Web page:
Beretta Blog

The Right Kind of Clays

Posted by Tom Keer on Jun 25, 2018 8:34:00 AM

Tom Keer Clays 1-1

It's conventional wisdom to do a few things prior to bird hunting season. Wax your cotton chaps, clean your guns, road your dogs, and drop a few hard-earned pounds from summer BBQ's. Other items need tending, but getting ready for the season by shooting clays is a whole lot of fun.

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Topics: Clay Shooting, hunting - waterfowl, Hunting - Upland, Hunting - Duck

Knowing Your Limitations and Choosing the Right Choke

Posted by Dick Jones on Mar 6, 2018 11:23:21 AM

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I was at the Northeast Side by Side Classic Shotgun Championship and shooting with one of the best shooters in competition. While only a few of the target presentations on the course were long-range shots, J.D. was shooting a gun with modified and full chokes. Classic shotgun competitions do not allow choke changes because those old classic guns didn’t have interchangeable choke tubes. He was clearly a better shooter than I, but I was outdoing him on the close shots. I was shooting a gun with improved and modified chokes. The rules do allow using different loads for different stations, and I was using RST Spreader loads for the really close targets.

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Topics: Hunting - Upland, Clay Shooting, Hunting - Duck

How to Hit the Bird When You're Cross-Eye Dominant

Posted by Mia Anstine on Oct 25, 2017 8:21:55 AM

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We all have our excuses about why we miss flying birds when we’re shooting our shotguns, but cross-eye dominance doesn’t have to be one of them.

As a child, and even into young adulthood, I had a strong right-eye, which matched my right-handedness. Unbeknownst to me, my eyes changed as I aged. Now my left eye will take over as the strong one if the right one is fatigued. The issue doesn’t bother me at all as I look through the scope atop my Sako Hunter rifle. When I need both eyes open, to point at and hit a bird is when I’ve encountered difficulty.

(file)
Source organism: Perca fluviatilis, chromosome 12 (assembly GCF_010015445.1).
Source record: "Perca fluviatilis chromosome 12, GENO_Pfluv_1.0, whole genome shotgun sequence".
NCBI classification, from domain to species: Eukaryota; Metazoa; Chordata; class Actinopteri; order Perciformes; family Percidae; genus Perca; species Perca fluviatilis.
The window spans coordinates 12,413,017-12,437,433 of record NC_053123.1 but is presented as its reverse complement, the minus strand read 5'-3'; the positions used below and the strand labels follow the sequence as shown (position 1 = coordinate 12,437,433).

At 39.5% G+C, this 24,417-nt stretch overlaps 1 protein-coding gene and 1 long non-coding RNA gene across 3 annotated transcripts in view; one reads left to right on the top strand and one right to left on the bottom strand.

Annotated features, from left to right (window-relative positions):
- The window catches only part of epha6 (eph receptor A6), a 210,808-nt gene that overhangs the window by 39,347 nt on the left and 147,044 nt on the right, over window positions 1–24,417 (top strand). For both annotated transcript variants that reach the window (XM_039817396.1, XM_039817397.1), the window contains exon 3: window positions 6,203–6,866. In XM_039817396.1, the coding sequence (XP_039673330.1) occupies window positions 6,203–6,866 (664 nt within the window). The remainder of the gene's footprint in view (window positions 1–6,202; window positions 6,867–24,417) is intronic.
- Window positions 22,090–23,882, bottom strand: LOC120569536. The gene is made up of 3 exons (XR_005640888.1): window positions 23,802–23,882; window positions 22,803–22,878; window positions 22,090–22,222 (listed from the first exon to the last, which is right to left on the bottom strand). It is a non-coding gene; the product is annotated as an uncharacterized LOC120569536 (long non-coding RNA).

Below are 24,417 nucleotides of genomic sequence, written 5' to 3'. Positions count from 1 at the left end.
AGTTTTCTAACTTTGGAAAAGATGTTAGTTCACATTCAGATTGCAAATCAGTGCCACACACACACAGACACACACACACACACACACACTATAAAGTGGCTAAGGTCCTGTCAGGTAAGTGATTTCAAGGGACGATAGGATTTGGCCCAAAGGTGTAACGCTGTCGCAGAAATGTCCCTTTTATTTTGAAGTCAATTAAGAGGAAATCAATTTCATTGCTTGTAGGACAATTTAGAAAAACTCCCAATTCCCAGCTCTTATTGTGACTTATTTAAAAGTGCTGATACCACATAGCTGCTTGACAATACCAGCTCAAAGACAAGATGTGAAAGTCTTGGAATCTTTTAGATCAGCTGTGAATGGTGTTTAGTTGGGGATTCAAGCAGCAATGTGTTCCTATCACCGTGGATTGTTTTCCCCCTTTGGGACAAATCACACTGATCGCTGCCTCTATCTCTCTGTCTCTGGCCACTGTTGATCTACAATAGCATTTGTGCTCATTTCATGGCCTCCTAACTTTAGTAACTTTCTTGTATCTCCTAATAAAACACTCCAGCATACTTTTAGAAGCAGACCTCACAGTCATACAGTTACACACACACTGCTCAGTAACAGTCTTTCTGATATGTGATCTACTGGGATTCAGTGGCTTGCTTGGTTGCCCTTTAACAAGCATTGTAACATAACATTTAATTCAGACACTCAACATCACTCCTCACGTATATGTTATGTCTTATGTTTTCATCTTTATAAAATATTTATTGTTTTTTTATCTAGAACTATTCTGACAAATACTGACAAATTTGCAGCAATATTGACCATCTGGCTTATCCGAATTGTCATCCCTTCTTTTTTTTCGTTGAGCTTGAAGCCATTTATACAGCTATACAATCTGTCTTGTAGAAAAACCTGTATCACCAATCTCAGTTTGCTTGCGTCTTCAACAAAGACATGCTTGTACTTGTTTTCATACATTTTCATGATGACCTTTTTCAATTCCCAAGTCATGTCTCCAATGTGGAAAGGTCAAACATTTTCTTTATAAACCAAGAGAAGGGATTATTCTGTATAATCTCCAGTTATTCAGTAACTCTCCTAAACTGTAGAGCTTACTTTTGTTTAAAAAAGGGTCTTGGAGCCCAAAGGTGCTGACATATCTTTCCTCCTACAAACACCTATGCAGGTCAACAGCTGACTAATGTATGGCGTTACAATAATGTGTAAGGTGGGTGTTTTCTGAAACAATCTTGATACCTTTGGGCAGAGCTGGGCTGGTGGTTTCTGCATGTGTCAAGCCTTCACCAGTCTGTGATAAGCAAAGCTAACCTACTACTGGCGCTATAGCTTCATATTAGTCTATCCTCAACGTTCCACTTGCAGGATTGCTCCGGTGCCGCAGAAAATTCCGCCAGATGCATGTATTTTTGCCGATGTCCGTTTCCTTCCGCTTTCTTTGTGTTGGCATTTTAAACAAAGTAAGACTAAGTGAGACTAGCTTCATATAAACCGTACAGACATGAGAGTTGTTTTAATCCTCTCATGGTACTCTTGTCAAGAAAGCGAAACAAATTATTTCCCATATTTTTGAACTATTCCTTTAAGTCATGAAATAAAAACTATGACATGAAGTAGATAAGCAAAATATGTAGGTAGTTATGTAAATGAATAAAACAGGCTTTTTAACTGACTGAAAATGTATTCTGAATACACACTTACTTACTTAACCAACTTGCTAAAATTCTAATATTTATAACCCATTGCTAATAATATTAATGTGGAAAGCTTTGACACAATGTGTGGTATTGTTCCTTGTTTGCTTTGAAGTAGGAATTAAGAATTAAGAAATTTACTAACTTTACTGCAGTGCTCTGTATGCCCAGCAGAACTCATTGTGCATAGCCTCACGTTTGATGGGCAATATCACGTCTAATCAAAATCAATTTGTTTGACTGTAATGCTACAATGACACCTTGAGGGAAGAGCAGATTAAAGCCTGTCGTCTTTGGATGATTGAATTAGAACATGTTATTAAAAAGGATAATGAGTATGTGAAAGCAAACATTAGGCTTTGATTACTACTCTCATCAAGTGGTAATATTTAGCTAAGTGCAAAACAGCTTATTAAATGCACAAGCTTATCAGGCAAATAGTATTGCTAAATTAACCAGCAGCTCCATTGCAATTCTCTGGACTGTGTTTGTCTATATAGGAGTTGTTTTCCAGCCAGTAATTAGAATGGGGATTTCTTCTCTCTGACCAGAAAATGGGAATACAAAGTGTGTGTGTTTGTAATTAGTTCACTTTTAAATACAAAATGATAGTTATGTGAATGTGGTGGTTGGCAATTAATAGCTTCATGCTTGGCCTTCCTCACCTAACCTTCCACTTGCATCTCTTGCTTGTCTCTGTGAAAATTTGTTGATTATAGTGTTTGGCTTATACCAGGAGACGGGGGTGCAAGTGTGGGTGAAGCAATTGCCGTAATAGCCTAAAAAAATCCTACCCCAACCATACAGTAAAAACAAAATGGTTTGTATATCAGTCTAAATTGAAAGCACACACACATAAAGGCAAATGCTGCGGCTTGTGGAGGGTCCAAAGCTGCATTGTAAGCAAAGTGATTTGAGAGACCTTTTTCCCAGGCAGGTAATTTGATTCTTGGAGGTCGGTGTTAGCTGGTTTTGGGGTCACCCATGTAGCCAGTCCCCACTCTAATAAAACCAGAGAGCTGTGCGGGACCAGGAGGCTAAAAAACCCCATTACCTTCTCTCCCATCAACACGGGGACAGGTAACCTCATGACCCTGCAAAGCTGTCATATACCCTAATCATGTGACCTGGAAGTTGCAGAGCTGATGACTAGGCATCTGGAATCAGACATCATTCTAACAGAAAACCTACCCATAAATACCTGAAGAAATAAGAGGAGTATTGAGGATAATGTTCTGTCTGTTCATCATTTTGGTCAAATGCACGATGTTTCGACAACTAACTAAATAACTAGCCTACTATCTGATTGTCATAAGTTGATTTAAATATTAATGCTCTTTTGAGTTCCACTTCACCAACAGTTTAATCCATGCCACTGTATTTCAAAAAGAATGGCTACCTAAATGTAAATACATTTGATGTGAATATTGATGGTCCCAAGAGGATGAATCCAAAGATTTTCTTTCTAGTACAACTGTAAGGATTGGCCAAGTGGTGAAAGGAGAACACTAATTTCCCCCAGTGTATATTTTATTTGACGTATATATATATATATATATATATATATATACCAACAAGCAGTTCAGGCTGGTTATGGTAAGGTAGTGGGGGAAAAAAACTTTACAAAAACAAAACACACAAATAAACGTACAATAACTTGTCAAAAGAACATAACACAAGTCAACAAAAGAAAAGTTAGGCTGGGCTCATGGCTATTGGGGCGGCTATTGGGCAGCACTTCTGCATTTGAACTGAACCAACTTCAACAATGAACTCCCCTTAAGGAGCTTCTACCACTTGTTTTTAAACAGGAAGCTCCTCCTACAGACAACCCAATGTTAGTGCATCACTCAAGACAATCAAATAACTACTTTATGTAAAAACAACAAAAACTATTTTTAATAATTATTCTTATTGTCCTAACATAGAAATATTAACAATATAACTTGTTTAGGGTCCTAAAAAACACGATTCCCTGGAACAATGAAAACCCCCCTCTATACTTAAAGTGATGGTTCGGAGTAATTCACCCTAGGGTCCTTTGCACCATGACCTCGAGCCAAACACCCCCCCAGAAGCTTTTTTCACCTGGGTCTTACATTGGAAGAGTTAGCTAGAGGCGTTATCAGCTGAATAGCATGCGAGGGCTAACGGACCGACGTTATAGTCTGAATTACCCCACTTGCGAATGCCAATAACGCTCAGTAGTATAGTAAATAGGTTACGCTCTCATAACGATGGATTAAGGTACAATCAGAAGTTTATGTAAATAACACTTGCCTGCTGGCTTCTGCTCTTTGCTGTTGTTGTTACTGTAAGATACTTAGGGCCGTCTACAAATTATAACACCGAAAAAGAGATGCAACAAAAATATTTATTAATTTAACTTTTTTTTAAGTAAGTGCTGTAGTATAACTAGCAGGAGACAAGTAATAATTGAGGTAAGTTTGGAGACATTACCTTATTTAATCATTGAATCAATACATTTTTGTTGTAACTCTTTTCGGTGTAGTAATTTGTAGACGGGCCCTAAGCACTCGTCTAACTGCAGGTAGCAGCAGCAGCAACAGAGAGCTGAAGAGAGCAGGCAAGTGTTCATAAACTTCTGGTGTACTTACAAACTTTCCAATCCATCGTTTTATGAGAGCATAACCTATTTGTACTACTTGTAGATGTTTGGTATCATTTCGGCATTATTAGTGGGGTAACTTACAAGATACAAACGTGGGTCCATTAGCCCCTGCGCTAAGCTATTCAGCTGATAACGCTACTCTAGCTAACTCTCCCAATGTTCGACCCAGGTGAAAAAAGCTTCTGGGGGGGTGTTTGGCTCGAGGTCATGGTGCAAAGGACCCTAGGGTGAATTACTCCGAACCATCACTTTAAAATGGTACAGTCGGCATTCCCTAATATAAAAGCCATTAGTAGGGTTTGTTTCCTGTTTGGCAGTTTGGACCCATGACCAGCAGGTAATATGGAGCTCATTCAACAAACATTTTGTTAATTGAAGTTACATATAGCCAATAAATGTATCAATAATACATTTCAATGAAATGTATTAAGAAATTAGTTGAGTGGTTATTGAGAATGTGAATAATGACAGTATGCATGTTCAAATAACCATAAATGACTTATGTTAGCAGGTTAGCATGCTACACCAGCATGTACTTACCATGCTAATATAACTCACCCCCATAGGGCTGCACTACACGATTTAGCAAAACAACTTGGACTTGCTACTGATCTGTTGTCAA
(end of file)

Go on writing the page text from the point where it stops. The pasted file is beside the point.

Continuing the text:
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Topics: Clay Shooting, Hunting - Duck, Hunting - Upland

Moms Mentor the Youth Waterfowl Hunt

Posted by Jodi Stemler on Oct 11, 2017 2:11:12 PM

IMG_8090.jpegThe weather report wasn’t looking very good. After 90-degree temperatures on Thursday, the outlook for the weekend was for rain and highs in the low 50s. But the state youth-only waterfowl hunt for our zone was just for this weekend, so there was no doubt we would still be going. Besides, even as a novice waterfowler, I knew that cool and cloudy days often make for good duck hunting.

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Topics: Hunting - Duck

Shotgun Shooting 101

Posted by Jodi Stemler on Aug 23, 2017 3:49:27 PM

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Proper shotgun shooting is a game of repetition – the more you shoot, the more often you will shoot well. However, if you don’t start with the basic shooting position engrained in your muscle memory, it will be hard to ever shoot consistently. There are a few fundamental things you should always do when you shoot a shotgun. Make these fundamentals habitual, and you will be able to focus on the more “intangible” parts of shotgunning and wingshooting.

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Topics: Clay Shooting, Hunting - Upland, Hunting - Duck, hunting - waterfowl

7 Reasons to Hunt Rice Fields for Ducks

Posted by Mia Anstine on Aug 17, 2017 2:05:40 PM